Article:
Jean Grey (Sophie Turner) grapples with newfound powers in the slugging X-Men movie
X-Men movie ‘Dark Phoenix’ misses its mark; documentary about fashion designer ‘Halston’ gets into the mind of a radical
ARNOLD WAYNE JONES | Executive Editor
For decades, the term “comic book movie” was a derisive epithet, a shorthand for calling a fantasy-action film colorful but two-dimensional, silly, single-layered story with minimal character development. The form, of course, has evolved since Tim Burton’s Batman to more socially and culturally aware adventure films, some with real emotional heft, culminating recently most with Avengers: Endgame. Then a movie like Dark Phoenix comes along and slides back on the continuum.
The first trilogy of X-Men movies cleverly uses the term “mutants” as a euphemism for “queer” — the fear of others who seemed different but wanted the same things. (It wasn’t a coincidence that it starred Ian McKellen and was directed by Bryan Singer.) Then along came the prequels — First Class, Days of Future Past and Apocalypse — with a younger cast and a reset of the characters and timeline we knew. That’s a tad confusing (especially since they only make one film every three years or so, not three a year like in the MCU). Dark Phoenix presumes not only that you remember a lot about what timeline we are currently in and have forgotten the first three films, but also that you make huge leaps of faith to follow the current plot.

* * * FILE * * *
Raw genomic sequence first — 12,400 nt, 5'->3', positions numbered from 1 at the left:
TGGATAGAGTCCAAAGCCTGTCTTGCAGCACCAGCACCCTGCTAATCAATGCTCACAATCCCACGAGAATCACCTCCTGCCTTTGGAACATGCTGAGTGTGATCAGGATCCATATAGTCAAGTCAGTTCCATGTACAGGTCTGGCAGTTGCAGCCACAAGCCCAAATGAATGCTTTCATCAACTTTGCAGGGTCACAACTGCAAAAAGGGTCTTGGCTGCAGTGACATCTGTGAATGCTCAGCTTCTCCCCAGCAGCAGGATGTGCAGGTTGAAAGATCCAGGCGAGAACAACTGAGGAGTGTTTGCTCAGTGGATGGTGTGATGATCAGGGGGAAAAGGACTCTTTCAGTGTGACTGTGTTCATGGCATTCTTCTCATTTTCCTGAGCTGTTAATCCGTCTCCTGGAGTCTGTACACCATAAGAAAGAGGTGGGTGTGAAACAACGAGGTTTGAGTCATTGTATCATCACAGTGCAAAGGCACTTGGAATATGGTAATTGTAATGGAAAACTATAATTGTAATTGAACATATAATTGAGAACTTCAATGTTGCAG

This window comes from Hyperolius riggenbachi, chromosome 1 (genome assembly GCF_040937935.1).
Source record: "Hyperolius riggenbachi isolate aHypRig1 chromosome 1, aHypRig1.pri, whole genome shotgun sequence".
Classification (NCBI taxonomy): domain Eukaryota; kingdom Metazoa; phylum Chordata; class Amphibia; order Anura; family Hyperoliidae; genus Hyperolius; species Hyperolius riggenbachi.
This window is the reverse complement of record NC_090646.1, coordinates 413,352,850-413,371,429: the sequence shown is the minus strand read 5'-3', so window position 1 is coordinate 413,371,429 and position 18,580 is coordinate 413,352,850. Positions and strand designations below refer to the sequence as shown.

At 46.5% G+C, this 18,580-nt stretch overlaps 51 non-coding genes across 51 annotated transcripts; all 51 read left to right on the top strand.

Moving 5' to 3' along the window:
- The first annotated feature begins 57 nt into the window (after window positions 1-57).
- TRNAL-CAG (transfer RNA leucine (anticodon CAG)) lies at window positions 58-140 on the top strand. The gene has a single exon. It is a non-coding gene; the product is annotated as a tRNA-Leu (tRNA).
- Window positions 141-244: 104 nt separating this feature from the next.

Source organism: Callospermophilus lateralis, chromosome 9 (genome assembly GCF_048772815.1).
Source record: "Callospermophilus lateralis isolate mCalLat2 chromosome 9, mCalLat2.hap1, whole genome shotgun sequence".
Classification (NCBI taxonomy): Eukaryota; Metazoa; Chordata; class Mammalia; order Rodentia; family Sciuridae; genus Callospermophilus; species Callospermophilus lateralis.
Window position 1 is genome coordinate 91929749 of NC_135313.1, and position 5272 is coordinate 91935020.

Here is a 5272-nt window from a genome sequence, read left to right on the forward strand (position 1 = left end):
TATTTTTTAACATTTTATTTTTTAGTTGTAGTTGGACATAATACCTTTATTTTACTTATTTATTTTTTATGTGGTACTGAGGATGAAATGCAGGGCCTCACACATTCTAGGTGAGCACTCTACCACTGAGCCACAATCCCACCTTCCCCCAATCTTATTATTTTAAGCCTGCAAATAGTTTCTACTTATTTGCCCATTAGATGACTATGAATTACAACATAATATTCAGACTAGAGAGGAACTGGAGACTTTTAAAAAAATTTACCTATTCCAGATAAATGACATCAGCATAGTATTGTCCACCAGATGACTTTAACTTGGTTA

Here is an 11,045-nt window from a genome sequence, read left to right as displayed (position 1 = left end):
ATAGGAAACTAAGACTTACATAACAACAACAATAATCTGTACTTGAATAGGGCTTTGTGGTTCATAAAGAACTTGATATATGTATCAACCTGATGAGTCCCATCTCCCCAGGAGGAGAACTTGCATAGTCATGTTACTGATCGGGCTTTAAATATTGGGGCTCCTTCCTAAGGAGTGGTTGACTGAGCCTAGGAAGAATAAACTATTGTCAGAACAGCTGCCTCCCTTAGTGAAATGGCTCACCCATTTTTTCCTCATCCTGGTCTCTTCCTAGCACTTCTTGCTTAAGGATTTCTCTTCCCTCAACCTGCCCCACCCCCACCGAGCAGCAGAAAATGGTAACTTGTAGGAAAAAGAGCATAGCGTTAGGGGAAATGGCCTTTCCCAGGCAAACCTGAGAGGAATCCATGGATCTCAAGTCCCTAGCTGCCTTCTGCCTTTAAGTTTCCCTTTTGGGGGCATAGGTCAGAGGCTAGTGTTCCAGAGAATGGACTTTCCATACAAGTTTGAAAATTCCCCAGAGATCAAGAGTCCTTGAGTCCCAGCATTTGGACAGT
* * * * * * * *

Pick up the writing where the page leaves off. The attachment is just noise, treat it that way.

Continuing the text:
That might not be a stretch for some fanboys; I attended the screening with one, and he was satisfied by the movie.
Even he conceded, though, that there were sluggish points and gaps in logic and storytelling. He was willing to fill in the gaps with adolescent enthusiasm; I was not.
The plot actually feels familiar. In 1992, some mutants go on a mission to save a disabled shuttle. During the rescue, super-psychic Jean Grey (Sophie Turner) is exposed (a la Fantastic Four) to an entity that doesn’t kill her but imbues her with heretofore unrivaled powers of telekinesis. She becomes a raging id, angry at Professor Xavier (James McAvoy) for hiding facts about her past and goes on a rampage that makes less sense than a khaleesi on a dragon-fueled bender. She kills one of her mutant buddies and roams the earth seeking meaning.
I didn’t buy a second of it.
I’m almost amazed I was expected to. Veteran X-Men screenwriter Simon Kinberg becomes only the second person ever to solo write and direct a major superhero film in recent decades, the other being David Ayer and Suicide Squad… and we all know how that turned out. He can’t check his own shortcomings; as a first-time director, he needs to work on pacing and editing more (it’s choppy and uneven). And Turner’s droopy, soulless performance as Jean serves the same function as, say, a raptor in a Jurassic film, though she’s less emotionally accessible. Crucial to the plot is an alien race, but their existence, powers and motivations are never explained, so poor Jessica Chastain merely chases Turner, looking mean and slightly embarrassed. Eventually, the story becomes a sanctimonious battle between disgruntled mutants who face off then pair up faster than lesbians at an Indigo Girls concert. The ending holds the door open for future adventures but not in any triumphant way — like Professor X, Dark Phoenix can’t stand on its own.